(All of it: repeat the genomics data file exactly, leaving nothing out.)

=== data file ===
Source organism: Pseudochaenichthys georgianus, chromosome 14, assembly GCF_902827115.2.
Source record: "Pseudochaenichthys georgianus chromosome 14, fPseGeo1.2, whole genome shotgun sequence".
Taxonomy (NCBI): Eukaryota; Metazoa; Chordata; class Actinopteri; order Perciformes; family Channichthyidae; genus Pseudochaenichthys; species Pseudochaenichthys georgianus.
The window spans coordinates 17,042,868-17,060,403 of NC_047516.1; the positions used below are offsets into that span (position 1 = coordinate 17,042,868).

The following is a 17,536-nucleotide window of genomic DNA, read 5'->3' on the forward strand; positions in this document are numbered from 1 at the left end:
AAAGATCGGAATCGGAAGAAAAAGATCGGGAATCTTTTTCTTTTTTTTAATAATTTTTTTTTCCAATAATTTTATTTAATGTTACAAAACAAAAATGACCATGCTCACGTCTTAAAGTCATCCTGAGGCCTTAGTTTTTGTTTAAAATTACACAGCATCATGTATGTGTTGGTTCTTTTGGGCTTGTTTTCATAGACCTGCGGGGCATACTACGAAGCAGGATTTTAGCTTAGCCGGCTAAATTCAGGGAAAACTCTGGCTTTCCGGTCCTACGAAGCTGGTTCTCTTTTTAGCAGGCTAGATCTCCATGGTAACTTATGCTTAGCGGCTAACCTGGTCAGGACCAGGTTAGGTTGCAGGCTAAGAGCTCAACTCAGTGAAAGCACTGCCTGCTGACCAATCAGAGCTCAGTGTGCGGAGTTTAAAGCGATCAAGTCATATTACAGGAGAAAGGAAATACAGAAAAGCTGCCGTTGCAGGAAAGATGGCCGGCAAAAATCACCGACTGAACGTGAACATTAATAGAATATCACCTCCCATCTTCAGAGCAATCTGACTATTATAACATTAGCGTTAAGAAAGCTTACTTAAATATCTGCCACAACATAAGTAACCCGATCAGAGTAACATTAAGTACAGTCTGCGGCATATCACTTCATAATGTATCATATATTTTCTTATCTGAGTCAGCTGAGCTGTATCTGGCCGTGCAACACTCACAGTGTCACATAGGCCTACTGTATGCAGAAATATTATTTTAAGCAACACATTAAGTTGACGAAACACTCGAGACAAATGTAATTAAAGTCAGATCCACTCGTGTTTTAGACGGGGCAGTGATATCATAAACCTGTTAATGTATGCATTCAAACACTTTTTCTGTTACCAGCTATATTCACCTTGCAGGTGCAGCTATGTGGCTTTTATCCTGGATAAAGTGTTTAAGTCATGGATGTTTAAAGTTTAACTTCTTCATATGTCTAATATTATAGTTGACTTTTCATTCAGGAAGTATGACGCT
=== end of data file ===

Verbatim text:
Source organism: Pseudochaenichthys georgianus, chromosome 14, assembly GCF_902827115.2.
Source record: "Pseudochaenichthys georgianus chromosome 14, fPseGeo1.2, whole genome shotgun sequence".
Taxonomy (NCBI): Eukaryota; Metazoa; Chordata; class Actinopteri; order Perciformes; family Channichthyidae; genus Pseudochaenichthys; species Pseudochaenichthys georgianus.
The window spans coordinates 17,042,868-17,060,403 of NC_047516.1; the positions used below are offsets into that span (position 1 = coordinate 17,042,868).

The following is a 17,536-nucleotide window of genomic DNA, read 5'->3' on the forward strand; positions in this document are numbered from 1 at the left end:
AAAGATCGGAATCGGAAGAAAAAGATCGGGAATCTTTTTCTTTTTTTTAATAATTTTTTTTTCCAATAATTTTATTTAATGTTACAAAACAAAAATGACCATGCTCACGTCTTAAAGTCATCCTGAGGCCTTAGTTTTTGTTTAAAATTACACAGCATCATGTATGTGTTGGTTCTTTTGGGCTTGTTTTCATAGACCTGCGGGGCATACTACGAAGCAGGATTTTAGCTTAGCCGGCTAAATTCAGGGAAAACTCTGGCTTTCCGGTCCTACGAAGCTGGTTCTCTTTTTAGCAGGCTAGATCTCCATGGTAACTTATGCTTAGCGGCTAACCTGGTCAGGACCAGGTTAGGTTGCAGGCTAAGAGCTCAACTCAGTGAAAGCACTGCCTGCTGACCAATCAGAGCTCAGTGTGCGGAGTTTAAAGCGATCAAGTCATATTACAGGAGAAAGGAAATACAGAAAAGCTGCCGTTGCAGGAAAGATGGCCGGCAAAAATCACCGACTGAACGTGAACATTAATAGAATATCACCTCCCATCTTCAGAGCAATCTGACTATTATAACATTAGCGTTAAGAAAGCTTACTTAAATATCTGCCACAACATAAGTAACCCGATCAGAGTAACATTAAGTACAGTCTGCGGCATATCACTTCATAATGTATCATATATTTTCTTATCTGAGTCAGCTGAGCTGTATCTGGCCGTGCAACACTCACAGTGTCACATAGGCCTACTGTATGCAGAAATATTATTTTAAGCAACACATTAAGTTGACGAAACACTCGAGACAAATGTAATTAAAGTCAGATCCACTCGTGTTTTAGACGGGGCAGTGATATCATAAACCTGTTAATGTATGCATTCAAACACTTTTTCTGTTACCAGCTATATTCACCTTGCAGGTGCAGCTATGTGGCTTTTATCCTGGATAAAGTGTTTAAGTCATGGATGTTTAAAGTTTAACTTCTTCATATGTCTAATATTATAGTTGACTTTTCATTCAGGAAGTATGACGCT